Economy 08-04-2024 14:02 16 Views

Biden administration announces major expansion for Ariz. chip facility

President Biden’s administration announced a $6.6 billion infusion into expanding a massive semiconductor manufacturing facility in Arizona, a federal investment that administration officials argue will put a U.S.-based facility at the forefront of modern technological manufacturing.

The funds will be provided to Taiwan Semiconductor Manufacturing Co. (TSMC), which is in the process of building two facilities and will now construct a third and increase its investment in the Phoenix area to $65 billion, according to federal officials.

The federal funds are coming from the Chips and Science Act, bipartisan legislation passed in 2022 amid concerns that the United States is ceding too much semiconductor manufacturing to Asia. The lack of domestic production also became an supply chain issue during the covid pandemic, due to the use of computer chips in products including smartphones, laptops, cars and fighter jets.

“TSMC is expanding its manufacturing capabilities in Arizona, such that for the first time ever, you will be making at scale, the most advanced semiconductor chips on the planet here in the United States of America,” Commerce Secretary Gina Raimondo said on a call with reporters ahead of the announcement.

“These are the chips that underpin all artificial intelligence,” she added. “And they are the chips that are necessary components for the technology needed to underpin our economy and, frankly, a 21st-century military and national security apparatus.”

TSMC previously pledged a $40 billion investment for two plants in Phoenix. The latest announcement means the company will expand the second facility, as well as build a third.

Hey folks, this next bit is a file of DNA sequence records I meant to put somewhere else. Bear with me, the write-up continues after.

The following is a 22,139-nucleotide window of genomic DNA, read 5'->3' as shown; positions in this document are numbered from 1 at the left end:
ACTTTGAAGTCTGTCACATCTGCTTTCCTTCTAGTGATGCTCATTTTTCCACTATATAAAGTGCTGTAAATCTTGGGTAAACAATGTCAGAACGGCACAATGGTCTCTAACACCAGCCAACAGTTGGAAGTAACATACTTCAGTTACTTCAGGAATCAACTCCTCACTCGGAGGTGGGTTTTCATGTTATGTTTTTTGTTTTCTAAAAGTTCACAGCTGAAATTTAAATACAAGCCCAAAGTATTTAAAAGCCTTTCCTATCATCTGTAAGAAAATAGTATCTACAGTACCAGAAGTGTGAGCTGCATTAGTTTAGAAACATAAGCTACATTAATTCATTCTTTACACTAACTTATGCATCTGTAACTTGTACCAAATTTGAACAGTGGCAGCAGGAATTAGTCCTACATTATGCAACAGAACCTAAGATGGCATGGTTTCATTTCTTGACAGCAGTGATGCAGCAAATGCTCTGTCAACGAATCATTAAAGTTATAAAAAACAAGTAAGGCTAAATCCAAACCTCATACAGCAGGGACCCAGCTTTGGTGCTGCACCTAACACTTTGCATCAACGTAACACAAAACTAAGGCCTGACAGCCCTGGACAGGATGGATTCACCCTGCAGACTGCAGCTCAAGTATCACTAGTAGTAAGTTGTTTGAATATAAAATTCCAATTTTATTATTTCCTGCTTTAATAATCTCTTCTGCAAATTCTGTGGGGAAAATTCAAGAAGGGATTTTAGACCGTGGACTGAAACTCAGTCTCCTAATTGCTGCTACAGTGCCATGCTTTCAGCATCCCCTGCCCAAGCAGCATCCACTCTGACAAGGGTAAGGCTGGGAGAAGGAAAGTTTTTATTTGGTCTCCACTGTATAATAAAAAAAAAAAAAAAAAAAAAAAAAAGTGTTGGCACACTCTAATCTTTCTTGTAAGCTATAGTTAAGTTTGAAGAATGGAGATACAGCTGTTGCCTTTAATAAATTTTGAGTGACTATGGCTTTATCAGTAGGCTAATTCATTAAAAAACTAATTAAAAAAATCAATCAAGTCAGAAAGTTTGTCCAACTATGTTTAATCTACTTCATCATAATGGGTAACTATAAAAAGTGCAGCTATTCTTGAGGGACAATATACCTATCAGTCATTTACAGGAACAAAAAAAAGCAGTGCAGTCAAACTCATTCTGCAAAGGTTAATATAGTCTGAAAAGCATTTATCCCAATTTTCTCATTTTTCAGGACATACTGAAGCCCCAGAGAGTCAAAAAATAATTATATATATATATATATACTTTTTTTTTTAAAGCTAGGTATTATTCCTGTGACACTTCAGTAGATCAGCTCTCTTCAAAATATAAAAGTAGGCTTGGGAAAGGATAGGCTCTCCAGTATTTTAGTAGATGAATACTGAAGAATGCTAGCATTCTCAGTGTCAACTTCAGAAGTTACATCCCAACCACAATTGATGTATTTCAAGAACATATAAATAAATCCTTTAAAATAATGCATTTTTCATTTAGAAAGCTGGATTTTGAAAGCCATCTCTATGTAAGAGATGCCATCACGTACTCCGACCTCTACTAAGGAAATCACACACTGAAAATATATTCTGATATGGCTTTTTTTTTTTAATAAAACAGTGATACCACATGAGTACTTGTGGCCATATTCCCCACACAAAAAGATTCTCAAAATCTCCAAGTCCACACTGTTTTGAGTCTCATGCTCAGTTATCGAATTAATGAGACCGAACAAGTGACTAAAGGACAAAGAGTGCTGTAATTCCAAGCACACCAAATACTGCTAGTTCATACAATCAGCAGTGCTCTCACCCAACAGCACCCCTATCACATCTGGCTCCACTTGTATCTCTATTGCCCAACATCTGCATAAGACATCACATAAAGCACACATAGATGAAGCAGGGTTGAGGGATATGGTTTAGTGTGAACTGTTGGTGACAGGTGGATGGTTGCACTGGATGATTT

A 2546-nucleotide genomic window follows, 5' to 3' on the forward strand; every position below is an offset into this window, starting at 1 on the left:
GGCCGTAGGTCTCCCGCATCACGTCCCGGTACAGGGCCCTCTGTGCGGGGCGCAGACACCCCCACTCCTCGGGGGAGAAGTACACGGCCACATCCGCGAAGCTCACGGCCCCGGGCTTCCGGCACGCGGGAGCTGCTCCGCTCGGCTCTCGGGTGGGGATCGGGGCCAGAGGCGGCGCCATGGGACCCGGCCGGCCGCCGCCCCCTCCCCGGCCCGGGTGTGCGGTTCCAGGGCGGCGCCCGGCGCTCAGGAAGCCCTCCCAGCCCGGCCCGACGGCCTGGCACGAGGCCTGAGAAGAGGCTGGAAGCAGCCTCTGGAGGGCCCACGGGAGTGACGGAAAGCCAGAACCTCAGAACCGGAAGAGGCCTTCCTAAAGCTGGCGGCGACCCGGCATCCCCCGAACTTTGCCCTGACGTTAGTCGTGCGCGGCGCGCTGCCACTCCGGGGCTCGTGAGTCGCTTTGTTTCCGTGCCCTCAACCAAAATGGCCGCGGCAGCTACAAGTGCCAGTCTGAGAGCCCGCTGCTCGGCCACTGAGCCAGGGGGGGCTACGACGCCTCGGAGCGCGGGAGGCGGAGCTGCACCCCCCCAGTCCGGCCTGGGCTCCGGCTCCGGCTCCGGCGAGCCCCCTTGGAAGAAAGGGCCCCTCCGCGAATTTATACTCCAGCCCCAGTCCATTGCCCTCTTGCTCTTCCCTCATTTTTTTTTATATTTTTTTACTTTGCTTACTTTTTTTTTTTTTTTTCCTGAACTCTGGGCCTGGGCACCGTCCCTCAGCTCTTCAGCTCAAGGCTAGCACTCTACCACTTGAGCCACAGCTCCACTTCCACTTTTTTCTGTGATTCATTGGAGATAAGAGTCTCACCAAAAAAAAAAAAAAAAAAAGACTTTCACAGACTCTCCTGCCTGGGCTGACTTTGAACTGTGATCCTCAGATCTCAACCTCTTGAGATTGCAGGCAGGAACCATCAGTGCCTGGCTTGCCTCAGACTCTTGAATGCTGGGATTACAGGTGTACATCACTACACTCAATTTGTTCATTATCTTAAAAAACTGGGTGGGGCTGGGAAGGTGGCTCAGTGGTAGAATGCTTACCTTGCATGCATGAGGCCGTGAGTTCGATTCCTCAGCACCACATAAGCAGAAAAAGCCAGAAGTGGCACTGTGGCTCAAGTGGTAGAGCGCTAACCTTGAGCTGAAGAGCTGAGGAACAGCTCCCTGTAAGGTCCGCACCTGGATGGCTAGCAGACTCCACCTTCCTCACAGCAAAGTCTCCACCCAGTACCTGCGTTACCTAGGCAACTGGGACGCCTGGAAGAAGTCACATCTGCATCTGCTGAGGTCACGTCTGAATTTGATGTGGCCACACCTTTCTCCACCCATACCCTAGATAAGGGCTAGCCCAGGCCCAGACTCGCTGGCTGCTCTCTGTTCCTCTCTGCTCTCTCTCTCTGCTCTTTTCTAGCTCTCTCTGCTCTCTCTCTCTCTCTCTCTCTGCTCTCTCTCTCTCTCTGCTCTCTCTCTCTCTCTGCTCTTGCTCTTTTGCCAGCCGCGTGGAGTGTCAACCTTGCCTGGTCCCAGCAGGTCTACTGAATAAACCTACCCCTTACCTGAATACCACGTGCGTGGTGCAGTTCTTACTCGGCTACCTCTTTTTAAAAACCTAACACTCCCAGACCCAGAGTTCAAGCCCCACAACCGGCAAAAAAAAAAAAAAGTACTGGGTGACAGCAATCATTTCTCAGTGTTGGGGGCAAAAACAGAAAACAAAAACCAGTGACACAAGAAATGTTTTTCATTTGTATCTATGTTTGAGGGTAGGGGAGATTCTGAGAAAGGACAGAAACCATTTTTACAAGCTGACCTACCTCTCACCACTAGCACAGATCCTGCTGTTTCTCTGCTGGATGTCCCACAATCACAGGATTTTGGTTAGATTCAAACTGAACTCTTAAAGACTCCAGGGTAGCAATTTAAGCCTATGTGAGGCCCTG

Administration officials say the expansion will be vital for national security and put the country in position to compete in a fast-growing industry. For Biden, the new spending is also centered in Arizona, a crucial swing state in the 2024 presidential contest.

The Commerce Department has already announced two grants to individual companies under the Chips Act, with Arizona-based Microchip Technology receiving $162 million and the U.S. subsidiary of European defense contractor BAE Systems receiving $35 million. Biden last month also announced awards of up to $8.5 billion in grants and $11 billion in loans to tech giant Intel to support computer-chip production in several states.

“We’re on a roll,” Raimondo said on the call. “We have more to come.”

The administration estimates that the TSMC investments will bring 20,000 direct construction jobs as the plants are built, as well as 6,000 high-tech jobs when they are completed. The funding includes $50 million that will go toward training and developing a local workforce that can work at the high-tech plants.

“TSMCs commitment to manufacture leading edge chips in Arizona marks a new chapter for America’s semiconductor industry,” said Lael Brainard, White House national economic adviser and co-chair of the CHIPS Implementation Steering Council. “Arizona is becoming a global center for semiconductor leadership.”

This post appeared first on The Washington Post
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